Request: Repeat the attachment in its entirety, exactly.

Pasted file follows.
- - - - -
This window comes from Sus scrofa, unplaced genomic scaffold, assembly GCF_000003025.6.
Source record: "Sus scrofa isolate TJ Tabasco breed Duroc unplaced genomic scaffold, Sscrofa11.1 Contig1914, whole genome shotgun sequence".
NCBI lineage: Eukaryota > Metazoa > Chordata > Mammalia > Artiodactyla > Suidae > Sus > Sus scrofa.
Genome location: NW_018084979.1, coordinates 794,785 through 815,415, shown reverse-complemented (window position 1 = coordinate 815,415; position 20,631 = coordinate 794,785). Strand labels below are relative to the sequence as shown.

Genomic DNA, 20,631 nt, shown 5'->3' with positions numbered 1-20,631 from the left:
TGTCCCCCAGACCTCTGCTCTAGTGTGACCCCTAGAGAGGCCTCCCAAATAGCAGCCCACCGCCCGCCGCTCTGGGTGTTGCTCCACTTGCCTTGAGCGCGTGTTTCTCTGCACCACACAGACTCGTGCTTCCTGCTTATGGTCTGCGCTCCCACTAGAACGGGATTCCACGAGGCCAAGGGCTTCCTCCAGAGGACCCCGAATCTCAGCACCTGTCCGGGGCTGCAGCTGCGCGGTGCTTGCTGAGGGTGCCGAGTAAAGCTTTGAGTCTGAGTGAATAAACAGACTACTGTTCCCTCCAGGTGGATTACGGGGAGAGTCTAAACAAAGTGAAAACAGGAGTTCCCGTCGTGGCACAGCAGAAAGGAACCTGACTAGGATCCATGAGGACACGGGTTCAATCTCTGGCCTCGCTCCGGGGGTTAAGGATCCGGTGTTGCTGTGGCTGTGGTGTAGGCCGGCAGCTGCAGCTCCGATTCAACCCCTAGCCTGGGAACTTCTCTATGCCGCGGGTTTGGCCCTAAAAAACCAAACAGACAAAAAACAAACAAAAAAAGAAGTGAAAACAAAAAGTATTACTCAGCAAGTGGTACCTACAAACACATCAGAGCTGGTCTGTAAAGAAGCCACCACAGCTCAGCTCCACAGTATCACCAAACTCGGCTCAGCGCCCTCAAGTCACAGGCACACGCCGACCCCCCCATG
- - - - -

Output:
This window comes from Sus scrofa, unplaced genomic scaffold, assembly GCF_000003025.6.
Source record: "Sus scrofa isolate TJ Tabasco breed Duroc unplaced genomic scaffold, Sscrofa11.1 Contig1914, whole genome shotgun sequence".
NCBI lineage: Eukaryota > Metazoa > Chordata > Mammalia > Artiodactyla > Suidae > Sus > Sus scrofa.
Genome location: NW_018084979.1, coordinates 794,785 through 815,415, shown reverse-complemented (window position 1 = coordinate 815,415; position 20,631 = coordinate 794,785). Strand labels below are relative to the sequence as shown.

Genomic DNA, 20,631 nt, shown 5'->3' with positions numbered 1-20,631 from the left:
TGTCCCCCAGACCTCTGCTCTAGTGTGACCCCTAGAGAGGCCTCCCAAATAGCAGCCCACCGCCCGCCGCTCTGGGTGTTGCTCCACTTGCCTTGAGCGCGTGTTTCTCTGCACCACACAGACTCGTGCTTCCTGCTTATGGTCTGCGCTCCCACTAGAACGGGATTCCACGAGGCCAAGGGCTTCCTCCAGAGGACCCCGAATCTCAGCACCTGTCCGGGGCTGCAGCTGCGCGGTGCTTGCTGAGGGTGCCGAGTAAAGCTTTGAGTCTGAGTGAATAAACAGACTACTGTTCCCTCCAGGTGGATTACGGGGAGAGTCTAAACAAAGTGAAAACAGGAGTTCCCGTCGTGGCACAGCAGAAAGGAACCTGACTAGGATCCATGAGGACACGGGTTCAATCTCTGGCCTCGCTCCGGGGGTTAAGGATCCGGTGTTGCTGTGGCTGTGGTGTAGGCCGGCAGCTGCAGCTCCGATTCAACCCCTAGCCTGGGAACTTCTCTATGCCGCGGGTTTGGCCCTAAAAAACCAAACAGACAAAAAACAAACAAAAAAAGAAGTGAAAACAAAAAGTATTACTCAGCAAGTGGTACCTACAAACACATCAGAGCTGGTCTGTAAAGAAGCCACCACAGCTCAGCTCCACAGTATCACCAAACTCGGCTCAGCGCCCTCAAGTCACAGGCACACGCCGACCCCCCCATG